Sunday, October 09, 2005

The Harriet Miers Nomination

OK, even the most casual peruser of this blog knows of my fondness for W. But for the life of me I cannot fathom his selection of Harriet Miers, whom is essentially his personal lawyer, as his nominee for the next Supreme Court justice. It reeks of cronyism at a time when many of Bush's appointees are seeing their credentials for their posts coming under increased scrutiny as a result of the Michael Brown/FEMA mishaps. Even if she was a truly outstanding candidate, this would be the wrong time to pick a loyal associate for such a critical position.

But she is not an outstanding candidate. Bush's choice of Justice Roberts was astute - he was obviously a brilliant legal mind, albiet a conservative one (in the truest sense of the word); and as the American center has tilted towards the right, Roberts was viewed by most Americans as a logical fit on the court. Democrats, for the most part, looked foolish in bashing him.

Miers is but a shadow of the most recent nominee; and will present a much easier target for lefties out to drag Bush down. There is no doubt that many Republicans, sensing this is a weak candidate, will jump on the anti-Miers bandwagon, leading to an overwhelming repudiation of Bush and weakening him while fighting a war (and finally doing it right - see here: And the media, of course, will have a field day. How ironic that W. will bring about his long-promised bipartisanship by uniting both parties against him...

While I have always admired Bush's ability to ignore the drone of ill-informed criticism of his policies from the media and the Left, I fear that he may be developing a type of tone-deafness that doomed his father's presidency. Remember the first President Bush's famous vacation snaps, fishing gleefully from his cigarette boat, while the country was mired in recession? It suggested a type of aloofness from the average man - their President did not understand them, was not one of them. Could the blatant loyalty pick of Harriet Miers to the Supreme Court be George II's "Cigarette Boat" moment?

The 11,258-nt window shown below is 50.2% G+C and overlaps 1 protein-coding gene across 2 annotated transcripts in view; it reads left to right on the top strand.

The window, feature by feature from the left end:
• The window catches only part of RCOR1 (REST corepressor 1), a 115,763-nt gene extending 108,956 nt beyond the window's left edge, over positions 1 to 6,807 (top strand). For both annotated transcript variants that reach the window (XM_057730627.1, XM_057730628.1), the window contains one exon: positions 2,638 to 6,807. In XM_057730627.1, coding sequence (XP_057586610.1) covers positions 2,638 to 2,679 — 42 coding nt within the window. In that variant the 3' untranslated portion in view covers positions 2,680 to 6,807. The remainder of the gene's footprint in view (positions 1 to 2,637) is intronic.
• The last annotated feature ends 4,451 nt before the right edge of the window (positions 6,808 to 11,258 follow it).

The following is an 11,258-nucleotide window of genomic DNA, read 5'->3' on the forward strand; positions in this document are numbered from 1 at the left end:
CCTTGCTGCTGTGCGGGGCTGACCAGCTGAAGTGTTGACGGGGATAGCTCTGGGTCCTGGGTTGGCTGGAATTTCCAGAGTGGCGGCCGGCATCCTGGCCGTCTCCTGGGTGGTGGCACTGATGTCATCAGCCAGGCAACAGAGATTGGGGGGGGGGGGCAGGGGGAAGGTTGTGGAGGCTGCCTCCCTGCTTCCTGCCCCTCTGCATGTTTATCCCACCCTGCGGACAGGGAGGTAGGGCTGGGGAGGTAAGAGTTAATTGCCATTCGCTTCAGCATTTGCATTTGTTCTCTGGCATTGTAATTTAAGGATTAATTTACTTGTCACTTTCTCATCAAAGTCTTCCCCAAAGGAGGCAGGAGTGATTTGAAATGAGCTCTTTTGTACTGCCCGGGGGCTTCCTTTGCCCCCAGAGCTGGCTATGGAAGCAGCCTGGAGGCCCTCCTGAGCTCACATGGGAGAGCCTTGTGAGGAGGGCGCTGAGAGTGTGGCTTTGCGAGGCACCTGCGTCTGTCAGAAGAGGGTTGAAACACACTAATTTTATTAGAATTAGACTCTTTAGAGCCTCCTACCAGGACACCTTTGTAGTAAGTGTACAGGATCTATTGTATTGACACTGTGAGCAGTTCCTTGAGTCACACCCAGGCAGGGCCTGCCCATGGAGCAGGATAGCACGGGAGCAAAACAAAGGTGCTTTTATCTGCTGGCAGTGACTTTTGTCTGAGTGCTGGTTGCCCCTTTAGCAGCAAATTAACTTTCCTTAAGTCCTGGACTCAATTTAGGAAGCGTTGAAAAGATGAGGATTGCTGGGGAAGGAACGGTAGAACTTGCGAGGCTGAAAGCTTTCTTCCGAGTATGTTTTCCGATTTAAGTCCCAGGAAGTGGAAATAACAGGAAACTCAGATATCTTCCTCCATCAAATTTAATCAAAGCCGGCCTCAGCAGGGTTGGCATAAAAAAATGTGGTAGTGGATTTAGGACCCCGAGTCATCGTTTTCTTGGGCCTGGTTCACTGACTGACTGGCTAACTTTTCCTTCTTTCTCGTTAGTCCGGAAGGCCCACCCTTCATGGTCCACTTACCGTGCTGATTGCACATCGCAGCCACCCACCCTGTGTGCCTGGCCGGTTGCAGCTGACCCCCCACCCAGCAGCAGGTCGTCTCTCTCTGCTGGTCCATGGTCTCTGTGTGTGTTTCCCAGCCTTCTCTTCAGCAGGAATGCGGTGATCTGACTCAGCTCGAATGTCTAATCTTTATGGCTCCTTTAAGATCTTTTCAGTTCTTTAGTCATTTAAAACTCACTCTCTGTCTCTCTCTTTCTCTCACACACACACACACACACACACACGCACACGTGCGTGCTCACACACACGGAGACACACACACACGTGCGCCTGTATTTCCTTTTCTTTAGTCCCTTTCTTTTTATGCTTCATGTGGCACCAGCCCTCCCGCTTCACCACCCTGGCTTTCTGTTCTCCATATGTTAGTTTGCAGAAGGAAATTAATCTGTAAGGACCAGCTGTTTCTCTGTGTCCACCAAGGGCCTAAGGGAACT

Let's hope he wises up and allows this nomination to go to quick defeat (he would never withdraw the nomination, it's not a Bush thing to do, although if things get hot, he might ask her to "fall on the grenade"). There is too much at stake in the world right now to allow this folly to continue on for long...

UPDATE: Dan Drezner links to many more on both sides of the political spectrum with thoughts on the Meirs nomination here's a taste, from Ann Althouse:

I have yet to see a single piece of writing by Harriet Miers dealing with an issue of constitutional law or even anything purporting to demonstrate the analytical, interpretive skills required to serve on the Supreme Court... Can we have something in writing that shows her mind in action, that inspires confidence that this is a person whose judgment we should all trust for the next two decades?

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